Heartbreak Ridge

Released January 1, 1986

Further exploring his screen persona, producer-director¬actor Clint Eastwood stars here as Tom Highway, a gruff, foul-mouthed anachronism of the old Marine Corps who drinks too much and is constantly getting in trouble. Near¬ing retirement age, having alienated most of his superiors, Highway asks to end his career where it began and is transferred to perform gunnery sergeant duties in his old outfit. There, the small reconnaissance platoon he is to train proves to be a group of lazy malcontents who feel that they've been duped by the slick military advertising on television. Earning the admiration of these young hotshots by besting them physically and mentally at every turn, Highway proceeds to whip them into a self-respecting fighting unit that knows how to work as a team. He also tries to rekindle the love of his ex-wife, Aggie (Marsha Mason), who divorced him because she was tired of his insensitivity and love for the military. Highway hopes to impress her with his newfound awareness ("Did we mutu¬ally nurture each other?" he clumsily asks her), culled from women's magazines on the sly. Just as it seems that he is making progress with Aggie, however, Highway and his men are sent off to a small Caribbean island none of them has ever heard of—Grenada—to rescue American medi¬cal students from a hostile Marxist government backed by Cuban troops. HEARTBREAK RIDGE has drawn flak from those who think Eastwood somehow endorsed the Gre¬nada invasion by refusing to overtly criticize it. But East¬wood isn't interested in the political meaning of the action; what concerns him is how it defines his characters, who only want to survive, not analyze, the conflict. The strengths and foibles of human beings are what this film—and all of Eastwood's directorial efforts—is all about, and his Tom Highway is one of the most vividly etched male characters seen on-screen in years. Eastwood makes no apologies for this man who knows only how to train men to kill, but he does understand him. Highway knows he is an anachronism and that he will soon have to leave the only role in which he feels confident; he has made the Marines his family, but now that family is rejecting him in favor of a much more glamorous image. He isn't the kind of man who is willing to wallow in his mistakes, however, and in the only way he knows how he makes an attempt to understand the woman he has taken for granted, who will be his salvation. (The beautifully played scenes between Eastwood and Mason are some of the most telling and realistic between a man and a woman to be found in any recent film.) East¬wood believes that people can change, that contact with others can enlighten, and that attempting to understand one another is extremely valuable, but his characters are close-mouthed, wary, and afraid of appearing vulnerable, simply because they are vulnerable. He proves that it is still possible to infuse "an entertainment" with greater rele¬vance. Eastwood fans who choose to simply watch and root for the "good guys" will not be disappointed by HEARTBREAK RIDGE, but neither will those looking for insights into the human condition."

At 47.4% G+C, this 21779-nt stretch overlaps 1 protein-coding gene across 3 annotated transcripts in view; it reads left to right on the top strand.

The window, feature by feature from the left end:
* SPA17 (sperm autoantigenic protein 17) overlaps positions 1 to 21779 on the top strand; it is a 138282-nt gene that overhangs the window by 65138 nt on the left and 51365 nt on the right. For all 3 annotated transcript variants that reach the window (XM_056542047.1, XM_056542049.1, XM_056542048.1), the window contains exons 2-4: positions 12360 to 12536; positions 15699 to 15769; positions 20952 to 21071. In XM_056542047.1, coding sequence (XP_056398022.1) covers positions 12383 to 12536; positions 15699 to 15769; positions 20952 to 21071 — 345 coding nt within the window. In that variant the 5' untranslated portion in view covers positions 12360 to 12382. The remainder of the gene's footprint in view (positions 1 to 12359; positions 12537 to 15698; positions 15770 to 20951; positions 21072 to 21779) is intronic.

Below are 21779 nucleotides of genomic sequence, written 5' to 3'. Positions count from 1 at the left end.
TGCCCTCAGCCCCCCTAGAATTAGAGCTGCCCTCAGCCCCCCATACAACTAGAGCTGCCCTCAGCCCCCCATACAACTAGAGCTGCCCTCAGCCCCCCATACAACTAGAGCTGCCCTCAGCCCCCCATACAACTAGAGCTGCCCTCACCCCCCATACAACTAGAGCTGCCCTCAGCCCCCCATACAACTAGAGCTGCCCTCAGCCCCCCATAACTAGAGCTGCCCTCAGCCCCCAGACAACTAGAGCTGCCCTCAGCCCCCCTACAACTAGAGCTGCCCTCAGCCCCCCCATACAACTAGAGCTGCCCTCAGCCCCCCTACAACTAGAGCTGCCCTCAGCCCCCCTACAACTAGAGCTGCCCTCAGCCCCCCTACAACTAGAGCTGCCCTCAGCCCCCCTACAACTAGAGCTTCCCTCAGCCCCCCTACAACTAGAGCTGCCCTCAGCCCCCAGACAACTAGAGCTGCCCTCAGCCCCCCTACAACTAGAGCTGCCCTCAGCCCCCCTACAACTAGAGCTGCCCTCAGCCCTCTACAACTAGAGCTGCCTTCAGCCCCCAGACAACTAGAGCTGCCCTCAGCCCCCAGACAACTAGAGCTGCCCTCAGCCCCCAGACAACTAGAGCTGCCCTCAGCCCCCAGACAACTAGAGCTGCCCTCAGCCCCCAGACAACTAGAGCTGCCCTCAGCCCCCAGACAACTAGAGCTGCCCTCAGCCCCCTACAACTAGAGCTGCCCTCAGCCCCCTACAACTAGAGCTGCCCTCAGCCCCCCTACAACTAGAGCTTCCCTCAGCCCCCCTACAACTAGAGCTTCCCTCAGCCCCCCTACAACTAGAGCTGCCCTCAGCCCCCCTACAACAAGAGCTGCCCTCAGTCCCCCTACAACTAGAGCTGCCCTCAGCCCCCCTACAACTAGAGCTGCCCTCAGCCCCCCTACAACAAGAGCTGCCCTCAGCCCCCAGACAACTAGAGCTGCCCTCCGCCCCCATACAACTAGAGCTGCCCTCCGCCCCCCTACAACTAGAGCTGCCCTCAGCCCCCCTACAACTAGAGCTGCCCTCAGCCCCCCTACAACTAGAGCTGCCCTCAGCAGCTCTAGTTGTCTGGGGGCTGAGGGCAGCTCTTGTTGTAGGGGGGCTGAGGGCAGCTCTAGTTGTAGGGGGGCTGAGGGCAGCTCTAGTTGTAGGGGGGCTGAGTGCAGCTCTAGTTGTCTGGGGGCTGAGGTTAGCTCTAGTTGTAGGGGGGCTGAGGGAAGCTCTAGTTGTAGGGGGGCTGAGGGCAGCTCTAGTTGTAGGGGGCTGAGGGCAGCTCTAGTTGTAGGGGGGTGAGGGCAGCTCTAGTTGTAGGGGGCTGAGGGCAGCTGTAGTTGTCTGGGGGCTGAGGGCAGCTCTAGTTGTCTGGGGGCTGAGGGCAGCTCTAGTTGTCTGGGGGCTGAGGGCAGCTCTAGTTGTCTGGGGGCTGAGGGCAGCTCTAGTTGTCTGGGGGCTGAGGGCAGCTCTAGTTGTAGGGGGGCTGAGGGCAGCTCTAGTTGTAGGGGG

Heartbreak Ridge Movie Reviews

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